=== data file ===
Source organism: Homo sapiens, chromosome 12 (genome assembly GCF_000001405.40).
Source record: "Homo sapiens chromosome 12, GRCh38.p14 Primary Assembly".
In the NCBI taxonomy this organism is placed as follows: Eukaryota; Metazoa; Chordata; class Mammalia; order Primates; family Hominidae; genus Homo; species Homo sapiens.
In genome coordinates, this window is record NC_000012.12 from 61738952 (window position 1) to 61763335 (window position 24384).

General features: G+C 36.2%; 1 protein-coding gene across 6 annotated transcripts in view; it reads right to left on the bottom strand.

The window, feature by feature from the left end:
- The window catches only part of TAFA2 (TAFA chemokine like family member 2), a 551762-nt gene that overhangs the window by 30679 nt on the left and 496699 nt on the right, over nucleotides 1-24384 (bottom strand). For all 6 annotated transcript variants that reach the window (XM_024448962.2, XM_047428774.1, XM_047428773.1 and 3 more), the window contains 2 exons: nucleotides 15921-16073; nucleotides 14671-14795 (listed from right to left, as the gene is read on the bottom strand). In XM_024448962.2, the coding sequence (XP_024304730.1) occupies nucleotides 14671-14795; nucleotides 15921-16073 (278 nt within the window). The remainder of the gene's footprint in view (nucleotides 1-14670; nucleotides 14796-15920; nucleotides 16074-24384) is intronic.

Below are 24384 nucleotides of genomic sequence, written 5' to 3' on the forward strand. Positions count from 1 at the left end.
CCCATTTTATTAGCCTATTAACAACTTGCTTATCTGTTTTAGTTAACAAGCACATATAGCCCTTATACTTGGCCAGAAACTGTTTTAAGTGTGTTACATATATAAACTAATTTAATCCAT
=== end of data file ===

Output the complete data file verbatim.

Source organism: Homo sapiens, chromosome 12 (genome assembly GCF_000001405.40).
Source record: "Homo sapiens chromosome 12, GRCh38.p14 Primary Assembly".
In the NCBI taxonomy this organism is placed as follows: Eukaryota; Metazoa; Chordata; class Mammalia; order Primates; family Hominidae; genus Homo; species Homo sapiens.
In genome coordinates, this window is record NC_000012.12 from 61738952 (window position 1) to 61763335 (window position 24384).

General features: G+C 36.2%; 1 protein-coding gene across 6 annotated transcripts in view; it reads right to left on the bottom strand.

The window, feature by feature from the left end:
- The window catches only part of TAFA2 (TAFA chemokine like family member 2), a 551762-nt gene that overhangs the window by 30679 nt on the left and 496699 nt on the right, over nucleotides 1-24384 (bottom strand). For all 6 annotated transcript variants that reach the window (XM_024448962.2, XM_047428774.1, XM_047428773.1 and 3 more), the window contains 2 exons: nucleotides 15921-16073; nucleotides 14671-14795 (listed from right to left, as the gene is read on the bottom strand). In XM_024448962.2, the coding sequence (XP_024304730.1) occupies nucleotides 14671-14795; nucleotides 15921-16073 (278 nt within the window). The remainder of the gene's footprint in view (nucleotides 1-14670; nucleotides 14796-15920; nucleotides 16074-24384) is intronic.

Below are 24384 nucleotides of genomic sequence, written 5' to 3' on the forward strand. Positions count from 1 at the left end.
CCCATTTTATTAGCCTATTAACAACTTGCTTATCTGTTTTAGTTAACAAGCACATATAGCCCTTATACTTGGCCAGAAACTGTTTTAAGTGTGTTACATATATAAACTAATTTAATCCAT